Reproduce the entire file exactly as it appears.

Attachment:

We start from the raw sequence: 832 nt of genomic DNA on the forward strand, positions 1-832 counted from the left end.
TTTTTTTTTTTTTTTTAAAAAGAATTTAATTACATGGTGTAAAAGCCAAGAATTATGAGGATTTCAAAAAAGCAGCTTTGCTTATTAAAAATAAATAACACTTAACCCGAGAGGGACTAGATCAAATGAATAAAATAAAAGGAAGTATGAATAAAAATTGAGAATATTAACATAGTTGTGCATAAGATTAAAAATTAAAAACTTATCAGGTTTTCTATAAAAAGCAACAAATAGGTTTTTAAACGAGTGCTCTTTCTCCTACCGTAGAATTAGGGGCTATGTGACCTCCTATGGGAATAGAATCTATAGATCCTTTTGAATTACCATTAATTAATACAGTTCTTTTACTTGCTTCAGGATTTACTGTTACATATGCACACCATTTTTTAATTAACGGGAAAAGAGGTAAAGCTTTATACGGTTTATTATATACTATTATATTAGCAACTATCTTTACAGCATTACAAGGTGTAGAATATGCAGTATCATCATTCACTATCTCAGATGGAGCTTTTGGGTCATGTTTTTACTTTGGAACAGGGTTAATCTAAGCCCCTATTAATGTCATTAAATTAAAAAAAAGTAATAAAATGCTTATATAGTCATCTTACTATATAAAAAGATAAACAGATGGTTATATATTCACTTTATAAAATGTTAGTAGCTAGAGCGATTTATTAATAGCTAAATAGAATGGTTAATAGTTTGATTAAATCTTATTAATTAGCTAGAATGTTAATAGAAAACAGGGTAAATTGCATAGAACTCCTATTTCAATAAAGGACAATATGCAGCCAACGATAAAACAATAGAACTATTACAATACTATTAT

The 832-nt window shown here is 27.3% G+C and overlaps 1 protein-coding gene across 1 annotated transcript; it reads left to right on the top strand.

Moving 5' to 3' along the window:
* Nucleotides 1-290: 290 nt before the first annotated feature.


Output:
We start from the raw sequence: 832 nt of genomic DNA on the forward strand, positions 1-832 counted from the left end.
TTTTTTTTTTTTTTTTAAAAAGAATTTAATTACATGGTGTAAAAGCCAAGAATTATGAGGATTTCAAAAAAGCAGCTTTGCTTATTAAAAATAAATAACACTTAACCCGAGAGGGACTAGATCAAATGAATAAAATAAAAGGAAGTATGAATAAAAATTGAGAATATTAACATAGTTGTGCATAAGATTAAAAATTAAAAACTTATCAGGTTTTCTATAAAAAGCAACAAATAGGTTTTTAAACGAGTGCTCTTTCTCCTACCGTAGAATTAGGGGCTATGTGACCTCCTATGGGAATAGAATCTATAGATCCTTTTGAATTACCATTAATTAATACAGTTCTTTTACTTGCTTCAGGATTTACTGTTACATATGCACACCATTTTTTAATTAACGGGAAAAGAGGTAAAGCTTTATACGGTTTATTATATACTATTATATTAGCAACTATCTTTACAGCATTACAAGGTGTAGAATATGCAGTATCATCATTCACTATCTCAGATGGAGCTTTTGGGTCATGTTTTTACTTTGGAACAGGGTTAATCTAAGCCCCTATTAATGTCATTAAATTAAAAAAAAGTAATAAAATGCTTATATAGTCATCTTACTATATAAAAAGATAAACAGATGGTTATATATTCACTTTATAAAATGTTAGTAGCTAGAGCGATTTATTAATAGCTAAATAGAATGGTTAATAGTTTGATTAAATCTTATTAATTAGCTAGAATGTTAATAGAAAACAGGGTAAATTGCATAGAACTCCTATTTCAATAAAGGACAATATGCAGCCAACGATAAAACAATAGAACTATTACAATACTATTAT

The 832-nt window shown here is 27.3% G+C and overlaps 1 protein-coding gene across 1 annotated transcript; it reads left to right on the top strand.

Moving 5' to 3' along the window:
* Nucleotides 1-290: 290 nt before the first annotated feature.